From: jbaez@nevanlinna.mit.edu (John C. Baez)
Newsgroups: sci.math
Subject: The Little Book of Big Primes (repost)
Date: 27 Apr 92 12:39:41 GMT
I posted this before, but it seems that my posts haven't been making it
to the outside world (except those in sci.math.research?). If someone
outside MIT sees this, could they please send me email? If you don't
see it, silence will suffice. :-)
I recently checked out Paulo Ribenboim's "The Little Book of Big
Primes," new from Springer-Verlag, and decided to post some cute
tidbits. I am picking these not on the basis of theoretical interest,
just their appeal to the masses.
Recently, of course, there has been a lot of talk about primes on
sci.math. I recall some arguments over proving that there are
infinitely many. Some of you may want to look at Chap. 1 of Ribenboim's
book, titled How Many Prime Numbers Are There? He gives "five and two
half(!) proofs" that there are infinitely many.
If you know Fermat's little theorem, that x^(p-1) = 1 mod p (for x
nonzero mod p) when p is prime, it's obvious that for p prime
1^(p-1) + 2^(p-1) + ....... (p-1)^(p-1) = -1 mod p.
In 1950, Giuga asked if the converse was true: if
1^(n-1) + 2^(n-1) + ....... (n-1)^(n-1) = -1 mod n
is n prime? Since he was a wimp he only showed this held for
n < 10^{1000}. :-) In 1985 Bedocchi showed it was true for all
n < 10^{1700}. Ribenboim writes "A final atack on the problem is
needed. It may be not as simple as one would like. I did not try, but
I know of two good mathematicians who tried, but failed. Don't ask me
their names. It is all to their credit to hope to solve a problem like
this, which has, at first sight, no reason to have a positive or
negative answer."
Similarly, if n >= 5 is prime, the binomial coefficient
| 2n - 1 |
| n-1 |
equals 1 mod n^3. The converse, posed by Jones, is open.
Okay, now let me turn to some results which, as far as I can tell, are
the mathematical equivalent of junk food.
The largest prime all of whose digits are prime numbers is
7532(10^1104 - 1)(10^4 - 1) + 1,
discovered by Dubner in 1988. Now, just to prove to you how silly I am,
I'll print it out (with a little help from Mathematica):
753275327532753275327532753275327532753275327532753275327532753275327
532753275327532753275327532753275327532753275327532753275327532753275327
532753275327532753275327532753275327532753275327532753275327532753275327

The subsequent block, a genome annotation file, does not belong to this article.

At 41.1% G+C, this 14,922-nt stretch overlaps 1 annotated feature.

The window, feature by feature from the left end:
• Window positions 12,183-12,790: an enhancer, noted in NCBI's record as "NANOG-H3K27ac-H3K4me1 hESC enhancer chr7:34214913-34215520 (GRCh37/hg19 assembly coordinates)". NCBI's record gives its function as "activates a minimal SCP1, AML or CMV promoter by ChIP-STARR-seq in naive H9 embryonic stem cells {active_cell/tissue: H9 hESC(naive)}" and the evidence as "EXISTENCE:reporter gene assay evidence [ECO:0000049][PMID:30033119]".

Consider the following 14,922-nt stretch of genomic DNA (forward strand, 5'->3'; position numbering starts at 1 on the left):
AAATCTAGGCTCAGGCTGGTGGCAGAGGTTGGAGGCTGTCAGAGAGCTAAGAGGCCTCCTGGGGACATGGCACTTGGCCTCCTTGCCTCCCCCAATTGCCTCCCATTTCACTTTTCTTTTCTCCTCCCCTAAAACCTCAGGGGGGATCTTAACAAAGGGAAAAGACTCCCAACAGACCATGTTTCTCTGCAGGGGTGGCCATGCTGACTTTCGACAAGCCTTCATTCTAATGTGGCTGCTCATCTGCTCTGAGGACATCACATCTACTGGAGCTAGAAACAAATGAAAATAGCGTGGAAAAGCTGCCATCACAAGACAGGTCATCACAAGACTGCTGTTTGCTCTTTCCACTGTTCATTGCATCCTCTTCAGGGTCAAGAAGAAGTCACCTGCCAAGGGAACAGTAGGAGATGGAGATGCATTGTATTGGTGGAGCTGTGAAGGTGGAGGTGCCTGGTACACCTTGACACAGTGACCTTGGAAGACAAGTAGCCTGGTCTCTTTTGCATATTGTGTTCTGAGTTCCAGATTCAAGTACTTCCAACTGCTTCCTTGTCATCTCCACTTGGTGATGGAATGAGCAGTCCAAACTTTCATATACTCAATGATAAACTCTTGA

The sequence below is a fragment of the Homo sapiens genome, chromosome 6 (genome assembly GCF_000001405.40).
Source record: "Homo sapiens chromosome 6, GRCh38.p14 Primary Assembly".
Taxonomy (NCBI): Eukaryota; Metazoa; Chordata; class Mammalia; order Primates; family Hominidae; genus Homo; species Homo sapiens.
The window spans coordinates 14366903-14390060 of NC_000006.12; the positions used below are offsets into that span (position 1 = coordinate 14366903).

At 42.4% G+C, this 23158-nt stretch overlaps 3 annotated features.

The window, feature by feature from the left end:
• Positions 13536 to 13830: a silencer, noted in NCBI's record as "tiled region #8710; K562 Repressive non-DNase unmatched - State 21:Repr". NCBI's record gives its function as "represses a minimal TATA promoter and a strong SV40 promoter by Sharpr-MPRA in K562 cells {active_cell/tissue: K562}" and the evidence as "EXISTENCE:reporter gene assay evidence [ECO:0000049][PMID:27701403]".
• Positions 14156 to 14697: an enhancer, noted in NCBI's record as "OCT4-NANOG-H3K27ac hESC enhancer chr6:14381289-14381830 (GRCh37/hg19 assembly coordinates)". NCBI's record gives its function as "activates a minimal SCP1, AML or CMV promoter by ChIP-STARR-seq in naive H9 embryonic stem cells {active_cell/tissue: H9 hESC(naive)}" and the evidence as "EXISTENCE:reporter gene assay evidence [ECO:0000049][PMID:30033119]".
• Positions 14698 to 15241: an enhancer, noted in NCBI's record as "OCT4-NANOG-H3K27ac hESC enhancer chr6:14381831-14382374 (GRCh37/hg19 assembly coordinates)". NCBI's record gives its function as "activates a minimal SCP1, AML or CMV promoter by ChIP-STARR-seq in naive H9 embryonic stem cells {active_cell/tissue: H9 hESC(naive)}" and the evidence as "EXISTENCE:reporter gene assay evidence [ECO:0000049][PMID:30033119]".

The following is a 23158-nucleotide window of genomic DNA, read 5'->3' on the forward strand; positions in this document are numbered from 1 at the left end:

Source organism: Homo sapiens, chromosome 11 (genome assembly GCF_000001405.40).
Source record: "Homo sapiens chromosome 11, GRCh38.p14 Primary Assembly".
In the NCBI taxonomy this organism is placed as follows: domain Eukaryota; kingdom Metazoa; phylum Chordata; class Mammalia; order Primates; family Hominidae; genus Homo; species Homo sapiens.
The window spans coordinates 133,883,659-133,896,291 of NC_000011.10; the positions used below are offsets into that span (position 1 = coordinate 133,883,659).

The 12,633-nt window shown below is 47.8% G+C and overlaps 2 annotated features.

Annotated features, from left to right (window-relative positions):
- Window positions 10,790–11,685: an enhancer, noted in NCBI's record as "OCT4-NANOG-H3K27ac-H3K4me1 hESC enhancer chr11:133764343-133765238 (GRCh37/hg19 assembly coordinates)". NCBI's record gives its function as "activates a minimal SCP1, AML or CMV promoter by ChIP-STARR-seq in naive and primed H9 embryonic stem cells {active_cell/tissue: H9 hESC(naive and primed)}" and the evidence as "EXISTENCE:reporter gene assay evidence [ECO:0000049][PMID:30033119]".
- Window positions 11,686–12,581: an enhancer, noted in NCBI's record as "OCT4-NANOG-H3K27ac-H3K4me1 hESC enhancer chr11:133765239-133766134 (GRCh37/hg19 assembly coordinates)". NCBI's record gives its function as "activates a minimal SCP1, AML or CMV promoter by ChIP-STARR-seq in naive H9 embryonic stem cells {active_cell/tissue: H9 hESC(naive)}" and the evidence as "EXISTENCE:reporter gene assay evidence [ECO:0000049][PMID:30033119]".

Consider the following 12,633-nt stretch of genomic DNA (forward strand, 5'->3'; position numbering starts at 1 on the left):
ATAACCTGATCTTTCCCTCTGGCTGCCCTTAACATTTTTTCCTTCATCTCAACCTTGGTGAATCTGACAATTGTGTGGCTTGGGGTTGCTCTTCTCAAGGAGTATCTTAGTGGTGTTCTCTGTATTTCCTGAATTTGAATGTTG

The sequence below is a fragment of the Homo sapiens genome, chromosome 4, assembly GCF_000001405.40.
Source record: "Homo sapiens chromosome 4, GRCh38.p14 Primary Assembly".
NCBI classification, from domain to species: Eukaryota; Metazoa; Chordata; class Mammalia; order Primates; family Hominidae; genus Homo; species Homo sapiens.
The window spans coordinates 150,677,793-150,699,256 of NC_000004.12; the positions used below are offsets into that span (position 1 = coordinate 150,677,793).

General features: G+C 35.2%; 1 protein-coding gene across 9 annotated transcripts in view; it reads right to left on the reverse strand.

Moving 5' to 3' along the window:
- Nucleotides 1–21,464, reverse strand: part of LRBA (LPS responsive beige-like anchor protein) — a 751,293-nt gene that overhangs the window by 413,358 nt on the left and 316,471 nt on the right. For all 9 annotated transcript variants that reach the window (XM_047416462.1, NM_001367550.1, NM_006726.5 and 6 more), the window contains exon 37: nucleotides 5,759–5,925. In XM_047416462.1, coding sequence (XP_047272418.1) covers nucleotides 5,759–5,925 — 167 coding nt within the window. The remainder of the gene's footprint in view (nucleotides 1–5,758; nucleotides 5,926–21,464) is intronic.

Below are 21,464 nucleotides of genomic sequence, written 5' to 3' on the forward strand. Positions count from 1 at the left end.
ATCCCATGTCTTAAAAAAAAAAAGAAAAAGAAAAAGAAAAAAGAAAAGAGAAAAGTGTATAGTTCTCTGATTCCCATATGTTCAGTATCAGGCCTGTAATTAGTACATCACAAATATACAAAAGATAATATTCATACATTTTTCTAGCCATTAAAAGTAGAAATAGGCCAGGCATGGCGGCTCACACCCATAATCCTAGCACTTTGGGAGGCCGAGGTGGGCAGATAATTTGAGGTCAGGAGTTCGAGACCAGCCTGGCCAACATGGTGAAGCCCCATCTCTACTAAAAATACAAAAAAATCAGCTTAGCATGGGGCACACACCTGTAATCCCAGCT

532753275327532753275327532753275327532753275327532753275327532753275327
532753275327532753275327532753275327532753275327532753275327532753275327
532753275327532753275327532753275327532753275327532753275327532753275327
532753275327532753275327532753275327532753275327532753275327532753275327
532753275327532753275327532753275327532753275327532753275327532753275327
532753275327532753275327532753275327532753275327532753275327532753275327
532753275327532753275327532753275327532753275327532753275327532753275327
532753275327532753275327532753275327532753275327532753275327532753275327
532753275327532753275327532753275327532753275327532753275327532753275327
532753275327532753275327532753275327532753275327532753275327532753275327
532753275327532753275327532753275327532753275327532753275327532753275327
532753275327532753275327532753275327532753275327532753275327532753275327
532753275327532753275327533
The largest prime with one digit 1 and all other digits equal to 9 is
2 (10^3020-1) and was discovered by Williams in 1985. I think you can
sort of imagine what this one looks like so I won't print it out.
The largest prime all of whose digits are odd is 1358 (10^3821 - 1),
discovered by that same guy Dubner in 1988. I leave it to those
interested to calculate it.
The largest prime with all digits equal to 0 or to 1 is
10^641 (10^640 - 1)/9 + 1
It's sorta cute:
111111111111111111111111111111111111111111111111111111111111111111111
111111111111111111111111111111111111111111111111111111111111111111111111
111111111111111111111111111111111111111111111111111111111111111111111111
111111111111111111111111111111111111111111111111111111111111111111111111
111111111111111111111111111111111111111111111111111111111111111111111111
111111111111111111111111111111111111111111111111111111111111111111111111
111111111111111111111111111111111111111111111111111111111111111111111111
111111111111111111111111111111111111111111111111111111111111111111111111
111111111111111111111111111111111111111111111111111111111111111111100000
000000000000000000000000000000000000000000000000000000000000000000000000
000000000000000000000000000000000000000000000000000000000000000000000000
000000000000000000000000000000000000000000000000000000000000000000000000
000000000000000000000000000000000000000000000000000000000000000000000000
000000000000000000000000000000000000000000000000000000000000000000000000
000000000000000000000000000000000000000000000000000000000000000000000000
000000000000000000000000000000000000000000000000000000000000000000000000
000000000000000000000000000000000000000000000000000000000000000000000000
000000000000000000000000000000000000000000000000000000000001
Getting kind of worried near the end there, weren't you?
Now Ribenboim doesn't just say that these are the largest *known* with
these properties, but actually the *largest*. That, of course, would be
impressive, even though it's all mighty silly in my opinion. But
frankly, I have trouble believing that people know how to prove
something like that the above prime is the *largest* one with all 0's
and 1's in its decimal expansion.